DHAN TE NAN

Thursday, August 27, 2009
THE WAY TO ADVERTISE

Early this month a very interesting book was released which caught my attention and really got me thinking. Named “Nobody’s Perfect: Bill Bernbach and the golden age of advertising” this book is written by Doris Willens, a former journalist who looked after the PR division of Bill Bernbach’s advertising agency DDB (Doyle Dale Bernbach) from 1966 to 1984. Twenty seven years after the death of Bernbach, here came a book which painted Bernbach as a blemished, insecure, person who leaned on others work. A man who I hold in very high esteem, a man who features at the number 1 position when it comes to drawing up a list of “Top 100 people of the century in the field of advertising” for he changed the course of advertising history- how could he be painted in such a bad light? Here was a man, who according to the author Doris Willens, was a devoted family man, unlike the many womanizing and boozing admen of those days (and even today!), was creative and disciplined. However, what interested her more were anecdotes of little or no relevance to the world of advertising- things like he recycled speeches, put one of his sons on the payroll unbeknownst to management and was frustrated over not being able to publish his own book. Ridiculous! The man has contributed so much to the business of advertising that these allegations seemed so petty. But they did have one positive influence on me- they made me go back to my old notes, my books to read and understand this genius and many more like him and rediscover the important lessons that their work has taught.

IT’S NOT A QUESTION OF “EITHER”, “OR”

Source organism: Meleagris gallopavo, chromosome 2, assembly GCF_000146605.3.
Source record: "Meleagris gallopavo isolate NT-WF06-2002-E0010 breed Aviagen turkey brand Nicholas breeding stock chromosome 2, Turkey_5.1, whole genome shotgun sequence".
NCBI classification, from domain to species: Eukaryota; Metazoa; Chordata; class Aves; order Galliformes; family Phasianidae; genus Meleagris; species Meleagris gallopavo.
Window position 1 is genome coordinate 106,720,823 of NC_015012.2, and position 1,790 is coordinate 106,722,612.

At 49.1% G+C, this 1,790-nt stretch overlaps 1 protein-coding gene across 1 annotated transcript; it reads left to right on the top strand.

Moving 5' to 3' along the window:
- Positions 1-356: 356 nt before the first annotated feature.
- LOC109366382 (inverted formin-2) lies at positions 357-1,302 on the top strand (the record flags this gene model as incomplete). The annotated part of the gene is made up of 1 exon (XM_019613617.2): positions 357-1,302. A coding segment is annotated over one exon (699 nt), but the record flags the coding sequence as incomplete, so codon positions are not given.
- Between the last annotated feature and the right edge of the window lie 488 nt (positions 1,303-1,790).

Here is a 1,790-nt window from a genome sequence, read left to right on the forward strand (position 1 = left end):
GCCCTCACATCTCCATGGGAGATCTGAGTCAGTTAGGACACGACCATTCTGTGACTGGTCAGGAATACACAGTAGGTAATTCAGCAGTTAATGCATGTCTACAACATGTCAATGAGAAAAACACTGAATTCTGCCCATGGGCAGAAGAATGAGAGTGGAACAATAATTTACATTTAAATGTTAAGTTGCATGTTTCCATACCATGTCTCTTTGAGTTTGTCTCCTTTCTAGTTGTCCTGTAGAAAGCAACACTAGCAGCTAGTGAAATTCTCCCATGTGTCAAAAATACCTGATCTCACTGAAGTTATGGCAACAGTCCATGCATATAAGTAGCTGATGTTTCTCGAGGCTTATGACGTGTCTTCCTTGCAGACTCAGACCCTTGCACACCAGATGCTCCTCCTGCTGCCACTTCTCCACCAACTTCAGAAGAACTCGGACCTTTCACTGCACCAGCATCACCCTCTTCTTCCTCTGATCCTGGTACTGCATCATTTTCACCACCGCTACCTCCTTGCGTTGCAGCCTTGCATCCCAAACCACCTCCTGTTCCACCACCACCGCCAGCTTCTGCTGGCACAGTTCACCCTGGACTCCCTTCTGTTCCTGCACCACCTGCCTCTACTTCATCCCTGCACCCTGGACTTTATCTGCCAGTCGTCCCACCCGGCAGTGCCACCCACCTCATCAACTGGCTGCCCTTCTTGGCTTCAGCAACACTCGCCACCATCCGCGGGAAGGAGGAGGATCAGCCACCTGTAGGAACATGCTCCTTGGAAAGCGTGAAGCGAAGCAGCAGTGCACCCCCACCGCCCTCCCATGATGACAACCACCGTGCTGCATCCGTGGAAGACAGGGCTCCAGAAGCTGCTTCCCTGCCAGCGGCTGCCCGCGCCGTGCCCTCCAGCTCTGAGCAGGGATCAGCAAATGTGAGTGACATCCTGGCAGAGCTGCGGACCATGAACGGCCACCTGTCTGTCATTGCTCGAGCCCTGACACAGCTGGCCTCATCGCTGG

When advertising started there used to be someone who would write lines and then hand it over to someone else who put a picture or an illustration that matched those lines. Bernbach was the first to take a bold step and change this business of making ads. According to him “Advertising is the art of persuasion” and he cited an interesting study by “AAAA” which claimed that 85 percent of all advertisements were ignored by consumers. What was the use of businesses spending so much money when all it caused was boredom? One needed to persuade and persuade hard. This could be done only when every aspect of the advertisement spoke the same language. So he changed the process of making the advertisement. Everyone knew the rules of advertising but they lost it all by working independently. He made sure at every level of ad making the artist and the writer worked together. Now the artist could suggest a headline, the writer a visual and for the first time “art and copy” were integrated as one. Everyone was in sync with each other’s thoughts and the ads worked brilliantly. Now 1+1 equaled 3. DDB’s unique approach gave birth to many masterpieces in the 1950’s. A bargain department store in New York named Ohrbach’s had a small media budget but Bernbach and his agency created a masterpiece for them. His ad without once mentioning prices made an advertisement which gave a clear positioning to the store. The advertisement showed a man carrying a woman under his arm with a caption that read “Liberal Trade-In: bring in your wife and just a few dollars….. We will give you a new woman.” Another in the series showed a well tailored woman flanked by a man shattered into pieces with a caption that explained “clothes that make the woman without breaking the man”. It was a beautiful and relevant combination of “art” and “copy”. It is not surprising then that it’s in the list of the Top 10 advertising campaigns of the century and number 1 and number 10 have ads created by DDB. No one else could get 2 of their ads into the top 10. At number 1, you have the Volkswagen ad with the headline “Think small”, at number 10 is the very very famous advertisement of Avis which had the most iconic headline ‘We are no.2. We try harder”. It was these few words that altered the fortunes of both the companies forever. Bernbach not only made sure his agency did good work, but he ensured that no “good idea” got lost. A lot of people think up wonderful ideas but its rare to find an ad man who can recognize a great idea created by others. His creative philosophy was simple “…indulging in graphic acrobatics and verbal gymnastics is not being creative” you need to create something where every word, line, shadow, makes the ad more persuasive.